In this season of reflection, I have been thinking continuously about the part I play in the dramas of my life. Being a leader would be easy if I didn’t care so much for doing right by the people with whom I interact. I watch television dramas with overbearing bosses and larger than life characters, and I know that I can’t emulate those leadership styles anymore. When I was younger, first starting out as a manager and bank officer, I thought that the goal was the acquisition and wielding of power. Now I know the goal is much more important than what passes for power and more complex than gaining acquiescence to my schemes.
There is a great difference between leading people where they willingly desire to go and coercing people into following the leader’s mandated path. Many years ago I read a book entitled "Son Rise" by Barry Neil Kaufman about his then-five year old autistic son. Kaufman, through his experiences in trying to reach his son and lead his son back into relationship with the rest of the family, learned to define love as “desiring to be with.” In my reflections on leadership, I think that a true leader is someone who gains the trust and concurrence of people so that they “desire to be with” or to follow the leader.
The exercise of leadership could be analogized by gift giving. I know a very dear person who loves broadly and generously and would help a friend in need without hesitation, but he doesn’t get very high marks as a gift giver. So often his selection of gifts falls short of what would bring real joy to the recipient. The gifts selected do not lack for expense or special qualities, nor for lack of time, trouble and care in their selection. So, what’s the problem? It’s really quite simple. They’re not the gifts that the recipients desire to be given.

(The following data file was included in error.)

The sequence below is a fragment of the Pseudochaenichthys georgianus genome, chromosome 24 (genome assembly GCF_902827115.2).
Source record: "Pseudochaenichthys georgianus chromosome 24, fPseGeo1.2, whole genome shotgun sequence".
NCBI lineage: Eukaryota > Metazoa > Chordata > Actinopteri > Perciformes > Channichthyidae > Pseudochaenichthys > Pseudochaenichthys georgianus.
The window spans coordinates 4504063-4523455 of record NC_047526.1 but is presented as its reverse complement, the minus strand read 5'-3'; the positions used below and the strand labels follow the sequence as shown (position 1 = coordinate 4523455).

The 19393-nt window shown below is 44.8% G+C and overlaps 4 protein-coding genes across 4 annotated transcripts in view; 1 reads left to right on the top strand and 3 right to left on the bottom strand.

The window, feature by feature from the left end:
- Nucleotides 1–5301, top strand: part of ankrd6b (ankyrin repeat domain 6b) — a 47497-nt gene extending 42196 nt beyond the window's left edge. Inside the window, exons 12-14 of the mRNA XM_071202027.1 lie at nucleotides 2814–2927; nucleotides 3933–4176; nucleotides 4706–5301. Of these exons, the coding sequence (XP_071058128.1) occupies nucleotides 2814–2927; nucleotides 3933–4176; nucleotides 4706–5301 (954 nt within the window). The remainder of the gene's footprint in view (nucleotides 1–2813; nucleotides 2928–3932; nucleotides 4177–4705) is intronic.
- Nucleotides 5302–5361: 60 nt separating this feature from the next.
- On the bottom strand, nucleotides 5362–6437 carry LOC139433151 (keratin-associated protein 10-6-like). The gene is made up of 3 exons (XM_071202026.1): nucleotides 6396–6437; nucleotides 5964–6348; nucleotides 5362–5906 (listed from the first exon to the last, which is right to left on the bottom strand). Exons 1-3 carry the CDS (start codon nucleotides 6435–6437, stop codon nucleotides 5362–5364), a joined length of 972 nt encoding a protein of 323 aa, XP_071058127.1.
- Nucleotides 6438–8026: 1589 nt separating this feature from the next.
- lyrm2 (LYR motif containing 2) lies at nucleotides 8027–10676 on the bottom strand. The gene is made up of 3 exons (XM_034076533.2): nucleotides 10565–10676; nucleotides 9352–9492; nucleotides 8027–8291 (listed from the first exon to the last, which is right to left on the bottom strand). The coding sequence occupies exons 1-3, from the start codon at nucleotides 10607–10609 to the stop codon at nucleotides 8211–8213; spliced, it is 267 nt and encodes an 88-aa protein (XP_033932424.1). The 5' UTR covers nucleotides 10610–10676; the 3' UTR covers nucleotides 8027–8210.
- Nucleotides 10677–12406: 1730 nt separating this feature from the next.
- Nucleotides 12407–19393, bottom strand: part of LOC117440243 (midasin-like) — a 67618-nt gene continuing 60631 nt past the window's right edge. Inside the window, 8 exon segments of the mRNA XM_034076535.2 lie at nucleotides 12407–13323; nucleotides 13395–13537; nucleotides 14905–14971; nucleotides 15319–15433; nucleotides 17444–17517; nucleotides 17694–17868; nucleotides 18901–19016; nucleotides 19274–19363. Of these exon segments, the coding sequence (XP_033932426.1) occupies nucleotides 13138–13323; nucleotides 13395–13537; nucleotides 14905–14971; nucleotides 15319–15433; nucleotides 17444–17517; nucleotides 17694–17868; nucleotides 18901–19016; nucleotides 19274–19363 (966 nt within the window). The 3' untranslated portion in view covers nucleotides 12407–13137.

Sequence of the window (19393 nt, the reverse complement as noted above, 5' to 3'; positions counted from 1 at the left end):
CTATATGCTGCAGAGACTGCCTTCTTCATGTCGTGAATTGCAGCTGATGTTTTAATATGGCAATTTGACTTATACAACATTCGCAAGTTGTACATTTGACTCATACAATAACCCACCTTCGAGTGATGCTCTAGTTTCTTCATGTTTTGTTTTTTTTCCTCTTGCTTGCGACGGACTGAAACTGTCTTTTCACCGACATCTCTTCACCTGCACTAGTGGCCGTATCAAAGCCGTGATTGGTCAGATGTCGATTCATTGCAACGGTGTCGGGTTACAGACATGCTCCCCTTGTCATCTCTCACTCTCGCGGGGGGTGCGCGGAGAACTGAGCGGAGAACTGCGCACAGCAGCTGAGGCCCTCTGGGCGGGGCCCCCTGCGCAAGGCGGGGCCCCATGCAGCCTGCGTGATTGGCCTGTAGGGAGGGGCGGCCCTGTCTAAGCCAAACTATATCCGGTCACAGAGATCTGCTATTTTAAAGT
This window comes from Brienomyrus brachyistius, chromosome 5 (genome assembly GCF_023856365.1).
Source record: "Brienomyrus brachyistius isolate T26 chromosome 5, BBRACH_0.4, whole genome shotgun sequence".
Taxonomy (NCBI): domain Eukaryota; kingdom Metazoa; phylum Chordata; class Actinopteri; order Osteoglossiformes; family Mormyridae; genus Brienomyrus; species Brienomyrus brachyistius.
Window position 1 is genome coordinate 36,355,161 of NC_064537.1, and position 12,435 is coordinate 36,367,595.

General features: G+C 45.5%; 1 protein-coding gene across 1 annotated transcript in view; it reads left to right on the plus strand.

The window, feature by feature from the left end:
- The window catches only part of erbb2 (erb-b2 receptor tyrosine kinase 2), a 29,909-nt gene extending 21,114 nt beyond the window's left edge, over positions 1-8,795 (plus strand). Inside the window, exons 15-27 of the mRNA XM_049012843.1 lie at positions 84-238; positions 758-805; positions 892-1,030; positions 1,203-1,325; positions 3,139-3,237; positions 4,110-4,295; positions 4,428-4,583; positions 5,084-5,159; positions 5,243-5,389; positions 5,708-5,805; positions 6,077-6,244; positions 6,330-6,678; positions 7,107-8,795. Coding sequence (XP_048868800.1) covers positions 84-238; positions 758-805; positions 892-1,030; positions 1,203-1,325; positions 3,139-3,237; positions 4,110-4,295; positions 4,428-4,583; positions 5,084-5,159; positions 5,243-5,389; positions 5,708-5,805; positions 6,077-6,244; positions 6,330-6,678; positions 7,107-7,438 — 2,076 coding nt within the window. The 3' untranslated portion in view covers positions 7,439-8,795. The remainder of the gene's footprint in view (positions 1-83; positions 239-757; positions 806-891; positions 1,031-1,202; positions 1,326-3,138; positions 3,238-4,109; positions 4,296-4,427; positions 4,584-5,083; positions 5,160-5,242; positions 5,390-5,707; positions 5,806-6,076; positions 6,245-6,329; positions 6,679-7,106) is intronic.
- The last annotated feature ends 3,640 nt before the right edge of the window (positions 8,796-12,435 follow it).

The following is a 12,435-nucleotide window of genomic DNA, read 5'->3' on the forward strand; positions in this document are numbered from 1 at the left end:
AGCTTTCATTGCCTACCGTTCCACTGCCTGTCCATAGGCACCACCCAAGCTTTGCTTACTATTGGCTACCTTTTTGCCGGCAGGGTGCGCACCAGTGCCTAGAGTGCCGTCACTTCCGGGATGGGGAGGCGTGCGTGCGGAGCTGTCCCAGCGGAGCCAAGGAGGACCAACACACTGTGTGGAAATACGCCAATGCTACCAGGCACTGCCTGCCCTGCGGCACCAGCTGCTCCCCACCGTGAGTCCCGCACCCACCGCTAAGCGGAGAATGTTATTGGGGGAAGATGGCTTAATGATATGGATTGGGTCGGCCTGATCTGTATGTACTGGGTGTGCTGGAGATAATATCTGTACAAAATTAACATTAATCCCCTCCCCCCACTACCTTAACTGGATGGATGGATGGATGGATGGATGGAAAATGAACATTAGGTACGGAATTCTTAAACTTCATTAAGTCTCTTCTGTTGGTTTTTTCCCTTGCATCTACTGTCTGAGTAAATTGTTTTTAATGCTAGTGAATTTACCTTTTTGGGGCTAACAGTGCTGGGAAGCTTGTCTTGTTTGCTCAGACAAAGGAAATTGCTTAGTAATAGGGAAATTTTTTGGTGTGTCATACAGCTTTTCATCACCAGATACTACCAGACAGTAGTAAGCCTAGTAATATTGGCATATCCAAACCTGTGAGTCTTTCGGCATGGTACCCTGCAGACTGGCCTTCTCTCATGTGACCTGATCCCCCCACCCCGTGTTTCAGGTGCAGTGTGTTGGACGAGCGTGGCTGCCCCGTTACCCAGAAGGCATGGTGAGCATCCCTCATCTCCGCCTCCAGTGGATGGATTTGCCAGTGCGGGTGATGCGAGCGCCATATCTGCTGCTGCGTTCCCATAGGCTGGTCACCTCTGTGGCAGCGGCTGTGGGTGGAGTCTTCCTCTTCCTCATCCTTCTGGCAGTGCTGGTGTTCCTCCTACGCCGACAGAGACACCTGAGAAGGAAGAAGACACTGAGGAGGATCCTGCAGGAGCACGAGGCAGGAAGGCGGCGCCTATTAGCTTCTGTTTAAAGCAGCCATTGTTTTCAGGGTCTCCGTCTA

A great gift giver pays close attention to the desires of the gift recipient. Observing his interests, how he spends his own time and money, and listening to the energy in his voice when he talks about his passions, that’s how the gift giver knows how to make a gift selection. A poor gift giver makes assumptions about what the gift recipient wants, frequently projecting her own interests and desires onto the recipient, choosing gifts that turn her on, but leave the recipient flat.
Leadership that attempts to lead where people don’t want to go, to achieve successes that people don’t have any energy on achieving, is failed leadership. At its most benign expression, such leadership is ineffective and irrelevant, and people simply ignore the messages of such leaders. At its worst, such leadership equates to dictatorship, being a control freak, in which case people spend inordinate amounts of time, resources and energy plotting to circumvent and resist such leaders.
Too often, there is a mistaken understanding of leadership, that it somehow equates with good management. Contrary to what many so-called leaders think, leadership is not about promoting one’s own agenda, but rather about helping people to live into their own best and true selves around a shared, community-based agenda. A leader inspires and helps people to focus energy on their own motivations around the shared agenda while a manager guides the tactics to accomplish the phases of a strategic plan.
Persons in leadership roles walk a very fine line between helping groups to identify a shared agenda and projecting their own agenda in the mistaken belief that it reflects the group’s shared agenda. The former is an organic give and take process, that doesn’t conform to any linear timeline or plan; it is by definition messy. The latter tends to feel like a struggle on everyone’s part: the leader feels frustrated that “they” just don’t get it, the group feels manipulated, and there is a lot of push-pull activity and tension.
My reflections have brought me to an awareness that I have been engaged in leadership from the sidelines of the mistaken variety. I recognize a need for me to pull back, to step aside and to allow the give and take to happen without my interference. Don’t get me wrong. I’m not saying that I don’t have some important gifts to offer to the process. What I am saying is that I need to stop being part of the drama and start being a non-anxious presence that holds light rather than power in my metaphorical hands. Much, much easier said than done, but well worth trying for.